Understanding ACI Handoffs
The following sections describe how ACI handoffs are handled for releases prior to Cisco APIC Release 5.0(1), using IP handoff, and how they are handled starting with Cisco APIC Release 5.0(1), using SR-MPLS handoff.
ACI Handoffs Prior to Release 5.0(1): IP Handoff
Prior to Cisco APIC Release 5.0(1), when setting up an ACI fabric connecting the ACI border leaf nodes to a data center provider edge (DC-PE), if you have a configuration with a multi-tenant network, that means that you would need multiple VRFs, and you would need a routing protocol for each VRF. You would also need to dedicate an interface for each VRF, where the interface is either a physical interface or a logical interface. This configuration is typically called VRF-Lite, as shown in the following figure.
In this configuration, the border leaf switch is connected to the DC-PE using VRF-Lite. The interface and routing protocol session configurations between the border leaf switch and the DC-PE is done using separate VRFs. Differentiated Services Code Point (DSCP) is configured on the border leaf switch for outgoing traffic. On the DC-PE, the DSCP is mapped to the segment routing for traffic engineering (SR-TE) policy, which is used to steer traffic through the transport network.
This configuration becomes cumbersome if you have a large number of sessions between the border leaf switch and the data center. Therefore, automation and scalability are key challenges when configuring using VRF-Lite.
ACI Handoffs in Release 5.0(1): SR Handoff
Beginning with Cisco APIC Release 5.0(1), you can now set up an ACI fabric connection between border leaf switches and DC-PE routers using SR-MPLS handoff. SR is a better solution than other options, because other options such as VXLAN may not be a common technology in an SP Core, whereas SR is a much more common and mature solution for transport devices.
The following scenarios show how configuring the ACI handoff to the DC-PE using SR-MPLS is beneficial:
Unified Segment Routing Transport
The following scenario highlights the deployment of a unified SR or MPLS transport network to interconnect different ACI DC networks. The VXLAN to SR-MPLS handoff is leveraged in each location between the ACI network and the DC-PE routers.
In this scenario, VXLAN is being used in the ACI fabric area, whereas segment routing is being used in the transport network. Rather than use VXLAN outside of the ACI fabric area, it would be preferable to use the same SR-based routing, where you would do an SR handoff or an MPLS handoff towards the transport device. By changing VXLAN to SR at the ACI border, the transport devices only need to run SR or MPLS and does not need to run VXLAN.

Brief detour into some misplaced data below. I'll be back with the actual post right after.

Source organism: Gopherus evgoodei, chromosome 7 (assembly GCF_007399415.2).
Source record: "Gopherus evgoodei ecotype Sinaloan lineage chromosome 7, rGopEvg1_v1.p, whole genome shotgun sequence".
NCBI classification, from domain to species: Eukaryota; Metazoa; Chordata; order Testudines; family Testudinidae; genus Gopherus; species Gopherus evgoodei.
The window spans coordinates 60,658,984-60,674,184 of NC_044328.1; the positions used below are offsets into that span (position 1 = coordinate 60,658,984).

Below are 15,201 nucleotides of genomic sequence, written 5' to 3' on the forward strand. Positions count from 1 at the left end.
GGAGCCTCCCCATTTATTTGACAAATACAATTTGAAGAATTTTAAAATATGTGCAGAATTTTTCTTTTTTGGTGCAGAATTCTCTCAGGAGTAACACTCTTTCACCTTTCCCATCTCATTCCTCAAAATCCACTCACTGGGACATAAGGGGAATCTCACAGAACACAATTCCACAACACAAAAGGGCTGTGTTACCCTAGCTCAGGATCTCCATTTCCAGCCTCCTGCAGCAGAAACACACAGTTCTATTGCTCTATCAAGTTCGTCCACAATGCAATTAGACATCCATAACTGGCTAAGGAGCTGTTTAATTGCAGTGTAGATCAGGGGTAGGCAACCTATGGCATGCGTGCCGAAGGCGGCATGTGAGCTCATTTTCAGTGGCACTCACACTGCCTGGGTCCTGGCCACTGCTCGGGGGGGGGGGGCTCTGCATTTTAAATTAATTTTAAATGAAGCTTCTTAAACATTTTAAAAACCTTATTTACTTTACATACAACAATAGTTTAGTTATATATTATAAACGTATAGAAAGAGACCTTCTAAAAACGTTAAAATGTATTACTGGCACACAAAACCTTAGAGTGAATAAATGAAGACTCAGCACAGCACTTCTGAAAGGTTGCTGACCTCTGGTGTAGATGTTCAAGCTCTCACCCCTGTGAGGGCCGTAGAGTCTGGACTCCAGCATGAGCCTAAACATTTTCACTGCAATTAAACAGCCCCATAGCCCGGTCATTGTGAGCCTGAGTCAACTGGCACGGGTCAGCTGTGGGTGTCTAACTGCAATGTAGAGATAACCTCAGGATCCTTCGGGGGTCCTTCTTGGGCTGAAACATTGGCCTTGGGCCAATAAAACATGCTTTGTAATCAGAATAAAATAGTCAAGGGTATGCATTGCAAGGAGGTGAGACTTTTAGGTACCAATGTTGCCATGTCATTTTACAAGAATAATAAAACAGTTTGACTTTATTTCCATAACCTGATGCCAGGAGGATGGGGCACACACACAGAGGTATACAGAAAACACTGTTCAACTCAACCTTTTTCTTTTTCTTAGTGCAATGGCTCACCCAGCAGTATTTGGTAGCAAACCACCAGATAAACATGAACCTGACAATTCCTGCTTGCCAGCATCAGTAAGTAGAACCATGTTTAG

Monitoring DC-to-DC Flows in the Transport Network
In the following scenario, DC-to-DC flows are encapsulated using segment routing instead of VXLAN.
In this scenario, the existing monitoring tools used for the transport network can monitor MPLS traffic, but cannot monitor VXLAN packets. By using ACI to SR-MPLS handoff, this allows the transport team to monitor the DC-to-DC flows using existing monitoring tools.
Single Control Plane Session for Multiple VRFs
Using SR handoff, a single control plane session (MP-BGP EVPN) is used for all VRFs, rather than having per-VRF sessions that you would have to use in the IP handoff configuration. This provides better automation and scalability options for multiple VRFs between the ACI data center and the DC-PE.
With SR handoff, a single control plane and data plane session is used instead of per-VRF control plane and data plane sessions, with a unified SR transport from the Cisco ACI fabric to the SP core. The BGP Label Unicast (BGP LU) address-family is used for the underlay label exchange. The MP-BGP EVPN address-family carries the prefix and MPLS label per VRF information.
SR-TE/Flex Algo in Transport Using Color Community or Destination Prefix
SR handoff is beneficial because it automates the signaling of SR in the SP core. In this situation, the ACI border leaf switch advertises an EVPN type 5 route with a BGP color extended community to the DC-PE. The DC-PE can then create a segment routing policy based on the color community or destination prefix received from the ACI border leaf switch. This functionality allows seamless integration between the DC and the transport network.
Similarly, you can advertise an EVPN type 5 prefix from the ACI border leaf switch and the DC-PE could create an SR-TE or Flex Algo routing policy based on the destination prefix, as shown in the following figure.
Of the two methods, we recommend using color community to reduce the configurations on the DC-PE. However, for either of these situations, you must verify that your DC-PE has the capability of supporting this functionality before utilizing SR-MPLS in this way.
DC and Transport QoS with SR or MPLS
Within the ACI fabric, non-border leaf switches can mark packets with DSCP values using EPG, contract and L3Out QoS policies. Using these DSCP values, you can set MPLS egress rules on the ACI border leaf switch to then mark packets with experimental bits (EXP) or Class of Service (COS) values. The transport network can then perform QoS actions or pick different SR or MPLS paths, based on the DSCP or EXP values coming from the data center.
Similarly, using MPLS ingress rules, the ACI border leaf switch can mark the ingress packets coming into the fabric with COS, DSCP and QoS levels based on EXP values, where the QoS levels define the QoS actions within fabric.